Mercedes driver Lewis Hamilton and team principal Toto Wolff have been locked in contract negotiations for the best part of a year and while a number of reasons have previously been attributed as to why the seven-time world champion has been stalling, further clarity has now been achieved.
Hamilton has been a part of Mercedes ever since the team became a frontrunner in the sport, but he has now entered the final few months of his contract even though Wolff had claimed the extension deal would be sealed well before the start of the season.
The British driver knows his commercial value both to Mercedes and the sport all too well and is believed to be hard-balling the Silver Arrows owing to sponsorship commitments.
With time running out on his current deal, a number of other teams expressed an interest in Hamilton’s services.
The most extravagant offer, though, came from one of Hamilton’s personal favourites Ferrari.
But even the Maranello know that it will be next to impossible to attract Hamilton into their team, with team principal Fred Vasseur all but pulling the plug on the move, claiming that Hamilton’s future was up to the man himself and Mercedes.
“Honestly, I’m not focused at all on this,” Vasseur said. “I’m focused on the development of the team and the discussion is between Lewis and Toto and not myself.”
In years gone by, Hamilton had been vocal about his desire to end his F1 career early and enter the entertainment industry.
However, in recent times, he has maintained a strong resolve to stay in the sport and battle it out for an elusive eighth world championship which will see him move past Michael Schumacher as the sport’s most illustrious driver ever.
According to The Sun, Hamilton and Mercedes have more or less decided on the wage and length of the contract extension, but the main sticking point is his sponsorship commitments.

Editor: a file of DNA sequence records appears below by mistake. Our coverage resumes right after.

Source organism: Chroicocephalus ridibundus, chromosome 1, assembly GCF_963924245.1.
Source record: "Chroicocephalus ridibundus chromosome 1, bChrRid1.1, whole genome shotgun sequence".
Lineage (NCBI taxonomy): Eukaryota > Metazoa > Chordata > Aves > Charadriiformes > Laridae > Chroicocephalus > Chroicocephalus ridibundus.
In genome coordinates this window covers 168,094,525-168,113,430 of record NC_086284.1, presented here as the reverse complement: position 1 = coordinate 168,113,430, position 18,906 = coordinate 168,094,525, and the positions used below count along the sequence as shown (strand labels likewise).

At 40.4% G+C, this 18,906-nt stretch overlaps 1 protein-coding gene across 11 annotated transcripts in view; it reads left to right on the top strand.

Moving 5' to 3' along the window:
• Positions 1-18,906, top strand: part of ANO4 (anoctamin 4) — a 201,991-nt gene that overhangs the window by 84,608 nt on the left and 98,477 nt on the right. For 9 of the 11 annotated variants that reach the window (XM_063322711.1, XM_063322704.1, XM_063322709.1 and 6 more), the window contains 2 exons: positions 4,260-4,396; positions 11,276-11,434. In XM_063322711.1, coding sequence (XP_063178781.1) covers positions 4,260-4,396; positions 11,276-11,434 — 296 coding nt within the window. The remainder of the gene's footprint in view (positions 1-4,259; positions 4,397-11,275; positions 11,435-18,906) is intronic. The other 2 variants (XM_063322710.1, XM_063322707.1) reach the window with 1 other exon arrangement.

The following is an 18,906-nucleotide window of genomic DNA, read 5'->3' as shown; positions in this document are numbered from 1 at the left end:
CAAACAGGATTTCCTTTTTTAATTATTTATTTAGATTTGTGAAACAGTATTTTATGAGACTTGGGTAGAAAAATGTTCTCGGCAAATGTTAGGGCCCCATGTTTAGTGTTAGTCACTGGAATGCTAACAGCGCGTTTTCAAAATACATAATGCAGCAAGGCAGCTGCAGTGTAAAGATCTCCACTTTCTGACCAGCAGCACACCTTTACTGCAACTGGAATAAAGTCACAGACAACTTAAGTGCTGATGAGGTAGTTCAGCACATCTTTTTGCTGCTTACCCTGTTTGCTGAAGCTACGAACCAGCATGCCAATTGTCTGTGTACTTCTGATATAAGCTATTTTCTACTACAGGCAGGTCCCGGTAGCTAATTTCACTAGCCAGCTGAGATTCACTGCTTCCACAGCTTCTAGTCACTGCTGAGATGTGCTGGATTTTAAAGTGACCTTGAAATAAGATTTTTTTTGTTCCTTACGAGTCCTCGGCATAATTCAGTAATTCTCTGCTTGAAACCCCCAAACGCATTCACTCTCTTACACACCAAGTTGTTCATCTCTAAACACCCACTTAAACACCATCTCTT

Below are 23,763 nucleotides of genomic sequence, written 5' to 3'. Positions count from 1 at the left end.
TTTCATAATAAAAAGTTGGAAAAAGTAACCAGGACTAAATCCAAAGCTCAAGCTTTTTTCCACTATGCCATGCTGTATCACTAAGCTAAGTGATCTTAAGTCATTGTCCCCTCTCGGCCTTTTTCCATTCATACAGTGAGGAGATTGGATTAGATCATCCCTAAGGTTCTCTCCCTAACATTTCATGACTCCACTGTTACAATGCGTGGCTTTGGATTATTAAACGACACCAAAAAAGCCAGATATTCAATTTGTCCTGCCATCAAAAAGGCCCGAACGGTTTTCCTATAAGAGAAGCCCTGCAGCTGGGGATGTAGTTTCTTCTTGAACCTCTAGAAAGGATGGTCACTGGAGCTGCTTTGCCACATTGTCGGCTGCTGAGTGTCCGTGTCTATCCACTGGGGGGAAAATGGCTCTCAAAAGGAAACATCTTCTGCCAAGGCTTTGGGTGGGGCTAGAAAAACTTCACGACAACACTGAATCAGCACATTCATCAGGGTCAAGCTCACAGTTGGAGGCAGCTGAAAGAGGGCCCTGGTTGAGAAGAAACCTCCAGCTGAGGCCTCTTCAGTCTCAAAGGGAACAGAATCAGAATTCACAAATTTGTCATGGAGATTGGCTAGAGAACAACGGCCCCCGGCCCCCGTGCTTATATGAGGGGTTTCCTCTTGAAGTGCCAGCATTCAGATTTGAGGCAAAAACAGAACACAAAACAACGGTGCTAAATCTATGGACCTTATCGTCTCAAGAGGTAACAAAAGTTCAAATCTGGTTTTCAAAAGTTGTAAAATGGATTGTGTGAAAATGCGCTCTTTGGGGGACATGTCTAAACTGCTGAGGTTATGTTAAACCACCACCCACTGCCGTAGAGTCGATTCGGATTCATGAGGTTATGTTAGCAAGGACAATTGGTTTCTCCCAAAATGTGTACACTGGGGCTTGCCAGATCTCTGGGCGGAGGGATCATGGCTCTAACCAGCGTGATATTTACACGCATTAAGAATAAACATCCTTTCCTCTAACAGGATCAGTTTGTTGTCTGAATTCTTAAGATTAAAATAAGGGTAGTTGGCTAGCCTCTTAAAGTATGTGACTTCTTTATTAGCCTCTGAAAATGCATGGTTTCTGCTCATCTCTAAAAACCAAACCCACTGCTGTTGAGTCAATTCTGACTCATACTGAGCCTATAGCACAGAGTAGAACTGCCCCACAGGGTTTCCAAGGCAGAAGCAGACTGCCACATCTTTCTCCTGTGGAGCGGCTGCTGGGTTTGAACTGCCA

“At the Hungarian GP, Mercedes boss Toto Wolff said the two parties had “emotionally” agreed to sign – so why the hold up?” read the report.
“The likelihood is that the duration of the contract – expected to be two years – has been agreed. As well as the wages of around £50 million a year.
“However, the likely sticking point will centre on the amount of time Hamilton will be contractually obliged to be available for Mercedes’ sponsors.
“Hamilton is in the box seat. He knows his worth to Mercedes in terms of his brand and is understandably willing to play hardball.”
This report has been supported by former F1 driver David Coulthard, who believes it is a case of when, rather than if, the deal will be completed.
Coulthard has asserted that the Silver Arrows “will want a certain amount of time from Lewis for their partners” as the team would have “sold sponsorship on obtaining access to their drivers”.
“Some businesses will have signed up with the Silver Arrows because Lewis is there, rather than George Russell. Perhaps Lewis might be wanting to do fewer days or have fewer commitments,” Coulthard said.
Coulthard explained the complex nature of sponsorship agreements, claiming that it pertains to a number of things about the individual away from the track as well, including “what rights he retains in terms of his image, and what rights he sells to the team”.
“Mercedes are buying more than just Lewis’ driving services,” Coulthard said.
“They are buying his promotional image and his PR image.”